DFL clubs will vote again on December 11 on whether to bring in an investor. The DFL wants to convince critical clubs with a simplified version of the agreement.
The Presidium and the DFL Supervisory Board decided at a joint meeting on Tuesday (November 14, 2023) that the general meeting of the 36 Bundesliga and 2nd Bundesliga clubs in December will vote a “strategic marketing partnership” 11. The DFL confirmed this.
In the last attempt, on May 24, the necessary two-thirds majority was not found among the 36 clubs. At that time, 20 clubs voted in favor, eleven against and five abstained. Marc Lenz and Steffen Merkel, who have headed the umbrella organization since July 1, once again need a two-thirds majority of at least 24 votes to receive the mandate to close a deal with an investor. “The DFL’s business model must continue to develop to ensure a positive long-term future for the Bundesliga and the 2nd Bundesliga.”he said in a statement.
Marc Lenz (left) and Steffen Merkel, the two general directors of the DFL
Hope for a billion euros
According to Sportschau, the league plans approved by the sector giants FC Bayern and Borussia Dortmund still foresee the creation of a subsidiary. This is intended to commercialize the rights, including audiovisual media rights, the DFL’s main source of income. According to the new plan, the potential investor should receive between six and nine percent of the company’s income annually. As in May, the term is 20 years and there should be no permanent sale of shares. The sports program learned about this in club circles. In return, the DFL expects a payment of between 800 and one billion euros.
The attempt, which failed in May, involved a deal with a 12.5 percent profit share over 20 years. An investor would have to pay up to two billion euros for this.
A failed attempt in May divided the league
After the May vote, the league seemed divided: at the time only a third of the money was to go to projects that benefit the community. According to the then model, several hundred million euros would have gone directly to the clubs, although not in equal parts, but according to the current distribution key. After that, Bayern would receive a multiple of what, for example, Holstein Kiel would receive. Some clubs opposed this, as did the investor’s right to veto certain decisions, as Sportschau revealed.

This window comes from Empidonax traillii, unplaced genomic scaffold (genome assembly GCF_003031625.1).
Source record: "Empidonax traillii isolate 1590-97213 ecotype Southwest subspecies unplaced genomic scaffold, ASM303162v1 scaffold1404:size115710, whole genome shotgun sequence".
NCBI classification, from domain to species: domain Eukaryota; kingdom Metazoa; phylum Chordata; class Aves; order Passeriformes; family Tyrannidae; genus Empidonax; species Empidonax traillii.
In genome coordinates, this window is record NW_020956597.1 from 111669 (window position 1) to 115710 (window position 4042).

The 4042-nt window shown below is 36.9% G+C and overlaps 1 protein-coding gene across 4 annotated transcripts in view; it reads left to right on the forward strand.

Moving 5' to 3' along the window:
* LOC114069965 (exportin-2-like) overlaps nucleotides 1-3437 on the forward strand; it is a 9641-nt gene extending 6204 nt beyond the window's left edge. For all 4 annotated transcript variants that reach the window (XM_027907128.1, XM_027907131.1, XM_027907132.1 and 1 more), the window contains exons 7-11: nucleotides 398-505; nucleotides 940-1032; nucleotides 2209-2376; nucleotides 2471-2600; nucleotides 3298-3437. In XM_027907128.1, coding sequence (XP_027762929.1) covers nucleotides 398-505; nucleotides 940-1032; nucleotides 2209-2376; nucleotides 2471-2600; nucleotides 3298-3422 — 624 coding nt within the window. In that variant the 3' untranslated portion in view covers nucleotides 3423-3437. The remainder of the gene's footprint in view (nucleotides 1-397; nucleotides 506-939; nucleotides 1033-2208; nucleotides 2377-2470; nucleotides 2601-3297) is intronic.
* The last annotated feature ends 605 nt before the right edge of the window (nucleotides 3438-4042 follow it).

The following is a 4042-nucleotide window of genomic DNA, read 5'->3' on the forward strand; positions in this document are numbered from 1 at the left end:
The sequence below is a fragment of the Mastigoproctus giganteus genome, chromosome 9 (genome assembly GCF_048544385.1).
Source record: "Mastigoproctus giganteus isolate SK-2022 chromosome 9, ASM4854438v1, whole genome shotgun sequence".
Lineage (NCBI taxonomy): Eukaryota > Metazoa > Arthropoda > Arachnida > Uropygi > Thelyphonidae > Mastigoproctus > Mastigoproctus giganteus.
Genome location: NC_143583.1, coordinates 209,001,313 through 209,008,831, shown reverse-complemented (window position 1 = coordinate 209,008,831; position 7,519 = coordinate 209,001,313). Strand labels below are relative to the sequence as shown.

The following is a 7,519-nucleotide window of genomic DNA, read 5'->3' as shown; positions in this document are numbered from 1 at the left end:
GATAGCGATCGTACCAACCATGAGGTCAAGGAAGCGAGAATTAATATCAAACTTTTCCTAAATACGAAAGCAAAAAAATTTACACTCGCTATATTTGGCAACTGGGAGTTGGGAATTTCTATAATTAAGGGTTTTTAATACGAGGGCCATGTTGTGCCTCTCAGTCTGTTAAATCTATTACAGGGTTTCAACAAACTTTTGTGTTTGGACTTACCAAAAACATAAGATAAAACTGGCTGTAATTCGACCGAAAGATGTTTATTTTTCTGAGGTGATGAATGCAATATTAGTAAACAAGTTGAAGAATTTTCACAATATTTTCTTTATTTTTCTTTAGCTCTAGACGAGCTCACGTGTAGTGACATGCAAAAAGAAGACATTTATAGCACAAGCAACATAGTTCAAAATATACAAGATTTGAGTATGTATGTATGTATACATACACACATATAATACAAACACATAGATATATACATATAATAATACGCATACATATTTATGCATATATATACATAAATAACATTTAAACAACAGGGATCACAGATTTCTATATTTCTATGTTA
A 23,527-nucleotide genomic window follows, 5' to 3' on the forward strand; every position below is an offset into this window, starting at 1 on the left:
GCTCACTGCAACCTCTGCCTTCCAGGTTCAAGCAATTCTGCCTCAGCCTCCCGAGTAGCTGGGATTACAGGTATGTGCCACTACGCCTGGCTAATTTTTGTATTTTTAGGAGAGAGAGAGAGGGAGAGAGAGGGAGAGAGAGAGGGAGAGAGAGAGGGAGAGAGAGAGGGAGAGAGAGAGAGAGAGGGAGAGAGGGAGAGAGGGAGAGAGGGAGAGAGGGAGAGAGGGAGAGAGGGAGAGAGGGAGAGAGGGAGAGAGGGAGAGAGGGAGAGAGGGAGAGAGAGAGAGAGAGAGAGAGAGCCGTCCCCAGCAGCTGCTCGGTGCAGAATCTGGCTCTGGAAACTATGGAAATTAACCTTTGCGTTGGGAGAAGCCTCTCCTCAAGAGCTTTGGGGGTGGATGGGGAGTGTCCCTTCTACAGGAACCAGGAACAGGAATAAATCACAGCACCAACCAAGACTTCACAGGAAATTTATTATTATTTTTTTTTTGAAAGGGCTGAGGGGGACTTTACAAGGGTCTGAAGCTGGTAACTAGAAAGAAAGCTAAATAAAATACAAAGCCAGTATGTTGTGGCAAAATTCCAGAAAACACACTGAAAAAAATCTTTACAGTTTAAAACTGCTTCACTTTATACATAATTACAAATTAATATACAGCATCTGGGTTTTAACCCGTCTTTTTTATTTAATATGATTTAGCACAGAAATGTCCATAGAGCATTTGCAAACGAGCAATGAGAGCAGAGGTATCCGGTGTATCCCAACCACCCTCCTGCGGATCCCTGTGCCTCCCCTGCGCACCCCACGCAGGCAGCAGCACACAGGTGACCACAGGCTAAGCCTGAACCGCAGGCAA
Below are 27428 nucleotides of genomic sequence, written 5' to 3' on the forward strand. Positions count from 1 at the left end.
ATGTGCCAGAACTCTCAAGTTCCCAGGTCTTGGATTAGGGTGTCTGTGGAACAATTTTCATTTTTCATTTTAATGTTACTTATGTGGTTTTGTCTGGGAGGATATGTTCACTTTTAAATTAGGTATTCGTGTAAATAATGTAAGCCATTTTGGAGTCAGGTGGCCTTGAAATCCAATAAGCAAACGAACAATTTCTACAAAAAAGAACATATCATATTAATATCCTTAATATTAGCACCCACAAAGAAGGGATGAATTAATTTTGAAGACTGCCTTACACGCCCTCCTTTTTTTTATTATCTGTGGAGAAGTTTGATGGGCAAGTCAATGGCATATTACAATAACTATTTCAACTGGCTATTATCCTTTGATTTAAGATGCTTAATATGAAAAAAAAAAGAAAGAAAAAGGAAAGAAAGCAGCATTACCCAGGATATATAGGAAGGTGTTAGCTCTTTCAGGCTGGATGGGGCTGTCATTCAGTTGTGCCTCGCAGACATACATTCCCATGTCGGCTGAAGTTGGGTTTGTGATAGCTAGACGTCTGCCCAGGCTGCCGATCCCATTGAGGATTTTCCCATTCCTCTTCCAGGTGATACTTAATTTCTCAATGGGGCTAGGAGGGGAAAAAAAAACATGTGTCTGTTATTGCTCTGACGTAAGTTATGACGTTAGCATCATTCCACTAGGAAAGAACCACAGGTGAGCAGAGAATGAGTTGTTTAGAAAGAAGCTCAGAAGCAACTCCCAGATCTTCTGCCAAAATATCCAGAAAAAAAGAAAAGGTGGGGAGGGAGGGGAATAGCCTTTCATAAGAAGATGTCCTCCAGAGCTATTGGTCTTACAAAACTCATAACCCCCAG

Most of it for digitization the DFL, no longer for the day-to-day life of the clubs
Plans for the new agreement stipulate that around 60 percent of the money raised will go towards joint digitization projects, such as the development of a digital video platform. Around 30 percent is intended to offset payments due to the investor upon completion for at least five years. Otherwise, the clubs would initially be short of this money. The remaining 10 percent is intended to fill a fund with which the DFL wants to promote activities abroad, such as friendly club matches, to increase the hitherto relatively low foreign income.
The broadcast rights for all four seasons starting with the 2025/26 season are expected to be awarded in the first half of 2024. At least a slight drop in media revenue is expected. The participation of an investor is also considered a signal from the DFL of his willingness to explore new avenues. Recently, several media partners have publicly requested, for example, videos from the locker room or the team bus.
However, in May there was already a broad consensus among clubs on the need to invest in digitalization and internationalization and, therefore, in further development of the business model defended by the DFL. In its statement, the DFL addressed young people’s media use behavior as well as competition in new and expanded competitions, such as the 32-team FIFA Club World Cup and the expanded Champions League. In recent weeks, the DFL has also addressed criticism from previous opponents in talks with clubs, for example that hardly any money from potential investors is funneled into the clubs’ daily business.
First protests from the fans: “We are watching you”
The first weekend of November saw the first protests in the fan corners of numerous German professional football stadiums over the possible entry of a new investor, which could be a private equity company (holding). When the deal fell through in May, the company CVC, which participates in the most important leagues in Spain and France, but also participates in other sports such as Formula 1 and rugby, was considered the favorite.
A concern of many fans is that potential investors will exert influence. The DFL currently insists, as it did in May, that all decisions regarding the operation of the game remain within its competence. The investor should not be able to change the schedule or move matches abroad against the wishes of the clubs.
According to Sportschau, some clubs are also concerned about the new investment model, for example about the timing of the transaction in a phase of high inflation and rising interest rates. Some clubs should continue to prefer the option of borrowing for necessary investments. Above all, Borussia Dortmund CEO Hans-Joachim Watzke, head of the DFL supervisory board, has always spoken publicly in the past.